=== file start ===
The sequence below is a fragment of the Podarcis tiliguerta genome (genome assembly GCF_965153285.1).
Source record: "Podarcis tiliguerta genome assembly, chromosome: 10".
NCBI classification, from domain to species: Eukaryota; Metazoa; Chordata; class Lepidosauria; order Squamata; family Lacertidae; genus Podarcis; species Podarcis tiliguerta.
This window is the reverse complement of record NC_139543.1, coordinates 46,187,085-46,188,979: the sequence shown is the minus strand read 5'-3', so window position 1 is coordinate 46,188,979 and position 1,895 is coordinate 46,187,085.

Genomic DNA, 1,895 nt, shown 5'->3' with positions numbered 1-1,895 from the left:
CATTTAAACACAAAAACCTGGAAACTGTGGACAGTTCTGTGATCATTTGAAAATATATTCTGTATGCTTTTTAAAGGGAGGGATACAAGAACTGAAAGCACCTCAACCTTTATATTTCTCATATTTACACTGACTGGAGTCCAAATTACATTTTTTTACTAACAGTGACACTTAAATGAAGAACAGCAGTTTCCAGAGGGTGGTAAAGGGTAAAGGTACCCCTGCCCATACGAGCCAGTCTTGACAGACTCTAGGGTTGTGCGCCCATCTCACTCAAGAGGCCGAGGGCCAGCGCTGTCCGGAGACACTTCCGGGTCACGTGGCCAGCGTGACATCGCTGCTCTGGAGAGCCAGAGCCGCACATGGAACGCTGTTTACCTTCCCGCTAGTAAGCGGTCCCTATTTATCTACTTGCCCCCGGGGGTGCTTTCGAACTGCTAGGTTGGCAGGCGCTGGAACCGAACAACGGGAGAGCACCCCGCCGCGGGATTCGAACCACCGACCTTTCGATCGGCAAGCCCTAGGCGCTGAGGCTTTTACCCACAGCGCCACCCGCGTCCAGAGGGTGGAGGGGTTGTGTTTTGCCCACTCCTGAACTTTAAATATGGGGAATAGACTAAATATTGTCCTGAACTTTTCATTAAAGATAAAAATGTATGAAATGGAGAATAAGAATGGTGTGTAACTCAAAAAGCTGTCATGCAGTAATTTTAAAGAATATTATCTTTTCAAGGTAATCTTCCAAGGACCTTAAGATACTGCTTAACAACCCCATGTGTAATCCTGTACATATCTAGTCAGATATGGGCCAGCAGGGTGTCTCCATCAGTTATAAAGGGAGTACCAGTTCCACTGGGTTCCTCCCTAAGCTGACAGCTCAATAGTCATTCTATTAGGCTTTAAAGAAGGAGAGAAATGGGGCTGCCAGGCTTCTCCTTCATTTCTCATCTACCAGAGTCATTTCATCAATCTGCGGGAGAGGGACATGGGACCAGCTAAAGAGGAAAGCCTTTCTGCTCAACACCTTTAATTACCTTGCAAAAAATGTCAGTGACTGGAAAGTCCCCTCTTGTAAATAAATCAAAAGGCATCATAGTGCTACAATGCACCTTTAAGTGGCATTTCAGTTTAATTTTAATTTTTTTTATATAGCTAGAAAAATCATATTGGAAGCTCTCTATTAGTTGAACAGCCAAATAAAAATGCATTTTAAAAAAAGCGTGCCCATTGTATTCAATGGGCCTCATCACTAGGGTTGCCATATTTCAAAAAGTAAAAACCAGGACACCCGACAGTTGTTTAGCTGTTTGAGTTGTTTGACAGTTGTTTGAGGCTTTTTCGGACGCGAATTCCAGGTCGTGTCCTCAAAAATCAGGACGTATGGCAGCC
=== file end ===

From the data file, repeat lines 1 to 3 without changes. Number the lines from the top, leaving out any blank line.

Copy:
The sequence below is a fragment of the Podarcis tiliguerta genome (genome assembly GCF_965153285.1).
Source record: "Podarcis tiliguerta genome assembly, chromosome: 10".
NCBI classification, from domain to species: Eukaryota; Metazoa; Chordata; class Lepidosauria; order Squamata; family Lacertidae; genus Podarcis; species Podarcis tiliguerta.